Today's comic books are quite the opposite; plots drag on sluggishly, and individual issues act as story 'beats', part of a massive 'epic' (while ultimately could have been told better with less issues). Characters spend pages chatting, with witty, precious, hard-boiled dialogue that rarely advances the plot. I understand that by forcing readers to buy a series of issues in order to get the whole story the Big Two are trying to prop up stumbling sales. It does seem crass to me, and I miss the days when a typical issue had stories with a definite end (although sub-plots percolating behind the main tale were effectively left to be resolved at a future date).

I also wish comic books featured clearly defined, heroic characters who look roughly the same from issue to issue, like their animated counter-parts. On any given run, art teams constantly redesign characters (usually for no good reason, and mostly straying too far from clean, iconic designs) and writers peel back 'layers' in their characters with 'never-before-revealed' past events, leading to complex 'motivations'. The result is an inaccessible, pretentious mess, with new readers the casualty.

I realize that comic books are a fluid and creative field, unlike animation which requires tight 'regulation' to achieve the final product. Still, I can only observe that I have a lot more enjoyment watching a typical episode of the above mentioned series than trying to wade thru any recent comic book. Hopefully, comics will learn from their mistakes before the medium is damaged beyond repair.

Friday, March 14, 2014


Our recent failure with Kickstarter gives us much to consider. There are flaws with the site as a fund-raising tool, but perhaps it could be helpful as a promotional source. We'll mull how best to use the site and return with solid strategy.

The factor that was most troubling was the tiny number of pledges (20 something). In order to succeed, our publishing endeavor would need a solid group of core readers; I'd always envisioned 1000 as a good place to start. Considering the wealth of folk out there who read comics and/or graphic novels (including our target demographic of young readers), that number should be easily attainable.

The challenge is to find these readers. With clever promotion and a gradual grassroots build up of a fan base/readership, I can see us achieving those numbers, and hopefully a lot more.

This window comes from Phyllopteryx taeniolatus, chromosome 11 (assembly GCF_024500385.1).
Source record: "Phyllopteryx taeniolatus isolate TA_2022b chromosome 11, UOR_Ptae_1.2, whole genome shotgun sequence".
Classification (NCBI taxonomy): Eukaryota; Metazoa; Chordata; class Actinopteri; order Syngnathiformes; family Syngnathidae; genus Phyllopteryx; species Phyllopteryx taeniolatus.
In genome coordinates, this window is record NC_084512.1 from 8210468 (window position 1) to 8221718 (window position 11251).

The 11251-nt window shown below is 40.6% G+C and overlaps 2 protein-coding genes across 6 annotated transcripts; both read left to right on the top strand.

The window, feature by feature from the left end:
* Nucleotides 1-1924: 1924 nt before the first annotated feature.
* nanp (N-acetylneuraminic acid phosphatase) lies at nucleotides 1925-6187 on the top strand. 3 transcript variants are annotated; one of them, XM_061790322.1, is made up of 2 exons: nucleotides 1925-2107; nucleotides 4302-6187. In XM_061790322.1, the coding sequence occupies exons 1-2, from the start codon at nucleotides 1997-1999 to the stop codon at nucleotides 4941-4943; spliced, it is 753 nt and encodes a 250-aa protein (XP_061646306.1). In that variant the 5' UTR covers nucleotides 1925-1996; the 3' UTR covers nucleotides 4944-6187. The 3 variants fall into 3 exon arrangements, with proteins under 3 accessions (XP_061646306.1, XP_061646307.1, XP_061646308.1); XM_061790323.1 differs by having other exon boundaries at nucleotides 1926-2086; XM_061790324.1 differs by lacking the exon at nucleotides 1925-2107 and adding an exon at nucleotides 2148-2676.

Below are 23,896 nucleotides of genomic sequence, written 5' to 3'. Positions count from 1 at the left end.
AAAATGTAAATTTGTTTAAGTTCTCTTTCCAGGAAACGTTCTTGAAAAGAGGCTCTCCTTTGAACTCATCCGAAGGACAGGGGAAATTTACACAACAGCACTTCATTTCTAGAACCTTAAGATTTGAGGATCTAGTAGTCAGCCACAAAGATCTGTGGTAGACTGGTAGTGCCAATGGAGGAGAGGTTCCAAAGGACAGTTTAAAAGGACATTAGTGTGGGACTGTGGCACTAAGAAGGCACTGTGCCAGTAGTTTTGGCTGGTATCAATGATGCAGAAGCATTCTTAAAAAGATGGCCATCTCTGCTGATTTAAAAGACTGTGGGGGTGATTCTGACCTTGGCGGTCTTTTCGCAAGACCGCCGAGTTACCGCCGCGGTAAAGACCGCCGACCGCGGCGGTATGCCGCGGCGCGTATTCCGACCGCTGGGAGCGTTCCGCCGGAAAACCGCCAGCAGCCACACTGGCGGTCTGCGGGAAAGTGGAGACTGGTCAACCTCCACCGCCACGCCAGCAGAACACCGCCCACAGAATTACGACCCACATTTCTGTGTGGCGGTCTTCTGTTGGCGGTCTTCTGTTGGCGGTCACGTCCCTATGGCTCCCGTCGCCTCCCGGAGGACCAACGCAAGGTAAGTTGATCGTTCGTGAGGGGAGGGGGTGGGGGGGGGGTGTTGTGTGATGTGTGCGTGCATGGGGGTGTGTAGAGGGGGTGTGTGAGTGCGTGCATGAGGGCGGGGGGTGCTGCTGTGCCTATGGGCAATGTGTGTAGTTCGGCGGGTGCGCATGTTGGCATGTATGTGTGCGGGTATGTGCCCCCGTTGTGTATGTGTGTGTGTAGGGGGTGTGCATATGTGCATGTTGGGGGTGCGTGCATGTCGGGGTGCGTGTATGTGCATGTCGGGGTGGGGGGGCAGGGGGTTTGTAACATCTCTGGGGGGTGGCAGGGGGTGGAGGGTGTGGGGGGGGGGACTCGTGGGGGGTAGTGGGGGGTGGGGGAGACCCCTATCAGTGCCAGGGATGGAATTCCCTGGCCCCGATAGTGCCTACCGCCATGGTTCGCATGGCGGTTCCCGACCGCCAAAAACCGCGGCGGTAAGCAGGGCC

Kickstarter was a good experience so far. I'd assumed it would facilitate our dream, but the truth is hard work and perseverence are what's required.

And we've got that in spades, True Believers! (sorry Stan!)

Friday, February 28, 2014

Almost over

We're winding down to the end of our campaign, and it doesn't look good for success. Folk would argue that I haven't harassed every single person I could have, nor taken advantage of services for promotion; my answer would be that for the amount Kickstarter takes from each successful project, it doesn't make much sense to do all the work myself.

In the end, I was curious about it, and am glad to have tried it. Like everything, the system has its flaws and it's difficult for a small fish to compete against whales.  Regardless, I don't regret our efforts, and look forward to Plan B (which we're still mulling).

I never assumed self-publishing would be easy, and nothing good is ever achieved without sweat!

Friday, February 21, 2014

Finding an audience

Kickstarter continues to be a humbling experience. I honestly thought that the all-ages appeal of Lil' Ninja would easily attract pledges, but there isn't much interest thus far in our 'baby'. 

It seems I misjudged KS on several levels: with a limited pool of members, there are so many comics fighting for attention that mine has gotten lost. At the same time, harassing folk to pledge is unpleasant for all involved, and usually results in indifference.Thousands have been exposed to the link to my project, with no results. It's rather frustrating, but strangely enough, only strengthens my resolve.

How do I explain this paradox? I'm too old to give up quite so easily on my self-publishing goals; also, my ego has been worn over the decades to withstand a lot worse than this! I'm using Kickstarter as a learning experience, I've been given much to consider.

In the end, my challenge is to find an audience. I need to have the folk who'd be genuinely interested in supporting Lil' Ninja aware of her existence; this seems incredibly daunting, but I've always felt that a grassroots approach (word-of-mouth) coupled with a great product will ultimately find success. It's just a question of time and determination.

There are still days left, and we'll see how things turn out.

Friday, February 14, 2014


It's been a busy week, with downs and ups.

Working on our Lil' Ninja pitch made me realize that funding for Slam was trickling in at a glacial pace. Compared to other projects, it didn't look good about reaching our goals within the time allotted, so I decided (after a lot of soul searching) to pull the plug.